Rechargeable lithium-ion batteries in electric vehicles are often shipped to other countries for recycling. This is a massive waste of resources, since they could be reused in other applications.
– “Sweden needs to adopt a holistic approach to batteries and close the value chain,” says Kalle Pelin, Head of the Resources from Waste unit at RISE.
The number of electric vehicles on our roads is increasing rapidly every year. It is predicted that half of all vehicles will be electric or plug-in hybrids by 2030. When it comes to electric vehicles, discussions frequently revolve around how the country’s charging infrastructure needs to be developed – but the disposal of electric vehicle batteries is not addressed to the same extent.
Like much else regarding batteries, China and other countries in Asia have made greater progress than Sweden and Europe in terms of recycling. A report by the Swedish Energy Agency indicates that electronics recycling companies largely sell lithium-ion batteries to China and South Korea where they are recycled or reused in other applications. Of the 97,000 tonnes recycled in 2018, China accounted for 67,000 tonnes and South Korea for 18,000 tonnes. The report also shows that there are major economic and environmental benefits to be gained by increasing battery recycling in Europe.
“A healthy battery economy would produce enormous gains in terms of freedom from fossil fuel and national independence, since we have different forms of solar, wind and hydropower,” says Kalle Pelin, Head of the Resources from Waste unit at RISE. “At the same time, it would boost industrial growth in Sweden and Europe.”
If we can extend the service life of a battery and give it a second life, we could achieve huge gains
Major battery initiative
At present, RISE is involved in a major initiative to build infrastructure and knowledge about batteries with the aim of strengthening Sweden’s position in the field. The issue of battery recycling is extremely important; batteries must be used with a life cycle perspective and must not be immediately sent off for recycling.
– “If we can extend the service life of a battery and give it a second life, we could achieve huge gains,” says Pelin. “It would allow us to make good use of the resources.”
Batteries for storing energy in buildings
One way to extend the life of batteries from electric vehicles is to use them for energy storage in properties. A combination of solar cells and batteries would allow many households to become wholly or partly self-sufficient in electrical energy for much of the year. Battery storage could be used to even out the burden on the grid during the day, especially during the morning and evening peaks. They could then charge when the load is not as high.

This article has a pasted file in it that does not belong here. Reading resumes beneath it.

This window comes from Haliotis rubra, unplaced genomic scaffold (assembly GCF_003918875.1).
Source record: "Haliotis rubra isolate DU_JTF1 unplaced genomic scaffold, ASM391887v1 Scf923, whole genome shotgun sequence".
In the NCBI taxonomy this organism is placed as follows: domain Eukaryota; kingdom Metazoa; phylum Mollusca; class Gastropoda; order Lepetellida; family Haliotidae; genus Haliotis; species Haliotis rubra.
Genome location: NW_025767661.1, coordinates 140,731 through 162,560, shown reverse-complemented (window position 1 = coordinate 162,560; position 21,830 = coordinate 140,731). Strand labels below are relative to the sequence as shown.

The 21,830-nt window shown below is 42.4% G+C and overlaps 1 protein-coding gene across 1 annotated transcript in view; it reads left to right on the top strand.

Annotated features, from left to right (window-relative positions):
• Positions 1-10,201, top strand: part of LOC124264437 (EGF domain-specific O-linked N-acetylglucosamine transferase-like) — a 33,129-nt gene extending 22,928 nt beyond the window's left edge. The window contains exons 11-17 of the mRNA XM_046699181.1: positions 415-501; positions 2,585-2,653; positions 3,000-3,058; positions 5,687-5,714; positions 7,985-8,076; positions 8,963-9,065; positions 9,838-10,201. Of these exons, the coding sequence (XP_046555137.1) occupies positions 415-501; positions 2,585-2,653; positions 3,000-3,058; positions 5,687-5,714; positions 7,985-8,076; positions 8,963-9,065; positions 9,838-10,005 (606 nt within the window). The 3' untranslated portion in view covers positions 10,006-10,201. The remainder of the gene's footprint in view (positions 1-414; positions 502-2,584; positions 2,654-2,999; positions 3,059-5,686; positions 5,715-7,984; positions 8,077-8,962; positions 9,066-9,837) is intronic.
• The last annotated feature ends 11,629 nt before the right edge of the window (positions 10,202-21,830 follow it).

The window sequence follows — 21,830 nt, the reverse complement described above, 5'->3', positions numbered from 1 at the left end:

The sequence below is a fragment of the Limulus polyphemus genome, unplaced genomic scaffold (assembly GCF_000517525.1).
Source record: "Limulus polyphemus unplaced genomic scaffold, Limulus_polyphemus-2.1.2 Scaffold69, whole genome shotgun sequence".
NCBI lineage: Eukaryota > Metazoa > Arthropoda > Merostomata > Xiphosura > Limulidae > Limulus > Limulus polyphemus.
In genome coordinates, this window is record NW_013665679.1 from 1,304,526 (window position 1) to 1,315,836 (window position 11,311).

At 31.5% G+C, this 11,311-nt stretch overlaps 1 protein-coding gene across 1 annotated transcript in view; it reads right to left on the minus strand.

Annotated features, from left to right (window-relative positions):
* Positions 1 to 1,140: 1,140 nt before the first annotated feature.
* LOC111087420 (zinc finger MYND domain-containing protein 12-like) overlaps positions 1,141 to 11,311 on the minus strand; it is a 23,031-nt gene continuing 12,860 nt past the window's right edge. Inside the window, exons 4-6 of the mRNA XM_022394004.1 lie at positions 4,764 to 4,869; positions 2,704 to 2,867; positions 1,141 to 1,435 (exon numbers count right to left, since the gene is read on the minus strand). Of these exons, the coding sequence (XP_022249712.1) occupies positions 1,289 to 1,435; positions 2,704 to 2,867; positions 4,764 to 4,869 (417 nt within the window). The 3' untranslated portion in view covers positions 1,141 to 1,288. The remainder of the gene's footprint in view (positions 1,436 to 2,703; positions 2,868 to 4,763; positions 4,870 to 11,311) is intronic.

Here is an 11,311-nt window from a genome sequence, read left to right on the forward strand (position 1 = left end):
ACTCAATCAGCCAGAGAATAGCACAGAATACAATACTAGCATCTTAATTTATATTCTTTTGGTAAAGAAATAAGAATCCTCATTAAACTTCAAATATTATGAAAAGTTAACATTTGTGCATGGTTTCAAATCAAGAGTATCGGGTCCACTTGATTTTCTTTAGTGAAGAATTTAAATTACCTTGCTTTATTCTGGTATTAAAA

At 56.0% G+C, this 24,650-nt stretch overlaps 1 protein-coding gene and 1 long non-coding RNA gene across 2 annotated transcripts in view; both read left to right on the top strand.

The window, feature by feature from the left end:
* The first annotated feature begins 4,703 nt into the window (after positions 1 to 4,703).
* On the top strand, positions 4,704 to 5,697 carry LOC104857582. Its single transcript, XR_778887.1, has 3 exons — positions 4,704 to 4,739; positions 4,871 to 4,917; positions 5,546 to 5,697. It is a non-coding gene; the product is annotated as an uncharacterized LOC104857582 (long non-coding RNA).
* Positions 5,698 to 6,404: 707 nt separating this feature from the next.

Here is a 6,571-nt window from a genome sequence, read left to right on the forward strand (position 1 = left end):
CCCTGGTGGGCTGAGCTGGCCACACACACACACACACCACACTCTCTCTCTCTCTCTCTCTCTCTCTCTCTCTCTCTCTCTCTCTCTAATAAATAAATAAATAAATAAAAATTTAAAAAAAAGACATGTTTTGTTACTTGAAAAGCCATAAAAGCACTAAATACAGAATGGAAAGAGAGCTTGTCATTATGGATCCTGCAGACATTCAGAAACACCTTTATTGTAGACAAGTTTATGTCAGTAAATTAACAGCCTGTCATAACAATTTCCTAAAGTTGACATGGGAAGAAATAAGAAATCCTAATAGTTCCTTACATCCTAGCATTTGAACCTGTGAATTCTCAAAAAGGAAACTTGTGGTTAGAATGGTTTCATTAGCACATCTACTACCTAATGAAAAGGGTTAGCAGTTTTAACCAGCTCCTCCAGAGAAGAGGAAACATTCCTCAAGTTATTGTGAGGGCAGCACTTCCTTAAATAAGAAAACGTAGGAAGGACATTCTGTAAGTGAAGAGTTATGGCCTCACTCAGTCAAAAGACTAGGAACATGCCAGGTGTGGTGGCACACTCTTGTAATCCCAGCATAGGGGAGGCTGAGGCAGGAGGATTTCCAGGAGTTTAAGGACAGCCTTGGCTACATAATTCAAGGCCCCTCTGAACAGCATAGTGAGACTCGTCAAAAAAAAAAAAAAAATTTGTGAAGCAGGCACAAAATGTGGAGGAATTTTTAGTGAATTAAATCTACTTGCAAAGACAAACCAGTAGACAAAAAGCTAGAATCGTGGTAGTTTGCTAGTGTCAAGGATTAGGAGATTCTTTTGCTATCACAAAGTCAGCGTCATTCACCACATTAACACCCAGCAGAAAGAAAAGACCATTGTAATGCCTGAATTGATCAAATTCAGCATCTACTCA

An example of successful battery reuse can be found at the housing association Viva in Gothenburg. Viva uses batteries from electric buses to store energy generated by solar panels on the buildings’ roofs. The power output is then distributed for charging electric vehicles, for example, and for the association’s electricity usage in general. The life cycle of the batteries can be summarised as production, use in buses, use in houses and recycling.
However, there are also challenges presented by the regulatory framework pertaining to the use of second life electric vehicle batteries for energy storage in properties.
– “There are completely different rules for batteries used in electric vehicles and those used in properties,” says Lars Fast, researcher in batteries, fuel cells and electrolysis at RISE. “This requires approval from the Swedish National Electrical Safety Board. At the same time, it can be difficult to say how much power you can get from a recycled battery. There are many factors that come into play, including the type of battery and how it was used, how much power was obtained from the battery and how quickly.”
It is incredibly important that we conserve Earth’s resources
A recycling infrastructure is needed
Another challenge concerns the reuse of electric vehicle batteries, since Sweden does not presently have established infrastructure for managing batteries that can be reused in new applications. Battery recycling in Sweden primarily involves the permanent disposal of batteries, and this also presents challenges.
– “In Sweden today, there are few options for recovering lithium or cobalt, for example, from old batteries,” says Fast. “It is also energy-intensive and therefore expensive to extract clean metals from old batteries, and this means that what we are able to recover is of poorer quality. It’s somewhat of a recycling spiral that we will hopefully be able to level out down the line.”
Managing innovation-critical materials
It is also extremely important to act sparingly with what are often referred to as innovation-critical materials, i.e. critical metals and minerals for climate transition.
– “In Europe, we mine about 3 percent of our consumption of these materials, but we use 25 percent of what is available globally,” says Pelin. “It is incredibly important that we conserve Earth’s resources and that we can safeguard our needs.”
At the same time, it is important to view the battery issue in relation to other technologies and energy types needed for climate transition.
– “It’s easy to sub-optimise,” says Pelin. “There are many special interests, such as the electric vehicle industry perhaps having more space than is reasonable, for example. There is no universal solution, so it’s important to adopt a holistic approach.”